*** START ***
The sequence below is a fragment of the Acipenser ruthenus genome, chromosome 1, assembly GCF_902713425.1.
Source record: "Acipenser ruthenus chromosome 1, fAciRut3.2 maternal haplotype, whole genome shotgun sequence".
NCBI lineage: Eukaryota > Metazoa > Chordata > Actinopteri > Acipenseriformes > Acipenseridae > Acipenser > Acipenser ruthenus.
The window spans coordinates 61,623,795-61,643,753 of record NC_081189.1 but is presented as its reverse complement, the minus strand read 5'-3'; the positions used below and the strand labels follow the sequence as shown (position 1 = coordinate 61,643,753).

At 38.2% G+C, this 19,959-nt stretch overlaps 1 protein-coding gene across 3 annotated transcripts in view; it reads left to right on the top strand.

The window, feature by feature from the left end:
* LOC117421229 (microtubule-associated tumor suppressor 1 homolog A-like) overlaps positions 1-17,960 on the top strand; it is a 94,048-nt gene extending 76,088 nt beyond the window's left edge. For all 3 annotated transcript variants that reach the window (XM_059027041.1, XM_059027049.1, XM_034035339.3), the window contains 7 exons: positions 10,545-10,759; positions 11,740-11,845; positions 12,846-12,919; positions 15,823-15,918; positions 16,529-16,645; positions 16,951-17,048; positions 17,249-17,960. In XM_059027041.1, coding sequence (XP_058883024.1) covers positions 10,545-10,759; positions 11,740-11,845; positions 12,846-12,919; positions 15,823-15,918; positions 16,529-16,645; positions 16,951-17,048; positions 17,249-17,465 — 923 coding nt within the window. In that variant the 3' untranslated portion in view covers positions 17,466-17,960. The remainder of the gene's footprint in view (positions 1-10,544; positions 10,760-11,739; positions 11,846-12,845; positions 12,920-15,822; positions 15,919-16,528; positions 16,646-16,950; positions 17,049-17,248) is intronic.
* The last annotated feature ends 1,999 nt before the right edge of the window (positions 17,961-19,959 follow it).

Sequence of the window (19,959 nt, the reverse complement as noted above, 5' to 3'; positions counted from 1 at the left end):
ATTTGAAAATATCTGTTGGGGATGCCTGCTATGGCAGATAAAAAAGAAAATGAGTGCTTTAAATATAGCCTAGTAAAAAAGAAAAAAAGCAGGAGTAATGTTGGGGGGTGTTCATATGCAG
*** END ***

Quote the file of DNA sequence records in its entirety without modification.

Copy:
The sequence below is a fragment of the Acipenser ruthenus genome, chromosome 1, assembly GCF_902713425.1.
Source record: "Acipenser ruthenus chromosome 1, fAciRut3.2 maternal haplotype, whole genome shotgun sequence".
NCBI lineage: Eukaryota > Metazoa > Chordata > Actinopteri > Acipenseriformes > Acipenseridae > Acipenser > Acipenser ruthenus.
The window spans coordinates 61,623,795-61,643,753 of record NC_081189.1 but is presented as its reverse complement, the minus strand read 5'-3'; the positions used below and the strand labels follow the sequence as shown (position 1 = coordinate 61,643,753).

At 38.2% G+C, this 19,959-nt stretch overlaps 1 protein-coding gene across 3 annotated transcripts in view; it reads left to right on the top strand.

The window, feature by feature from the left end:
* LOC117421229 (microtubule-associated tumor suppressor 1 homolog A-like) overlaps positions 1-17,960 on the top strand; it is a 94,048-nt gene extending 76,088 nt beyond the window's left edge. For all 3 annotated transcript variants that reach the window (XM_059027041.1, XM_059027049.1, XM_034035339.3), the window contains 7 exons: positions 10,545-10,759; positions 11,740-11,845; positions 12,846-12,919; positions 15,823-15,918; positions 16,529-16,645; positions 16,951-17,048; positions 17,249-17,960. In XM_059027041.1, coding sequence (XP_058883024.1) covers positions 10,545-10,759; positions 11,740-11,845; positions 12,846-12,919; positions 15,823-15,918; positions 16,529-16,645; positions 16,951-17,048; positions 17,249-17,465 — 923 coding nt within the window. In that variant the 3' untranslated portion in view covers positions 17,466-17,960. The remainder of the gene's footprint in view (positions 1-10,544; positions 10,760-11,739; positions 11,846-12,845; positions 12,920-15,822; positions 15,919-16,528; positions 16,646-16,950; positions 17,049-17,248) is intronic.
* The last annotated feature ends 1,999 nt before the right edge of the window (positions 17,961-19,959 follow it).

Sequence of the window (19,959 nt, the reverse complement as noted above, 5' to 3'; positions counted from 1 at the left end):
ATTTGAAAATATCTGTTGGGGATGCCTGCTATGGCAGATAAAAAAGAAAATGAGTGCTTTAAATATAGCCTAGTAAAAAAGAAAAAAAGCAGGAGTAATGTTGGGGGGTGTTCATATGCAG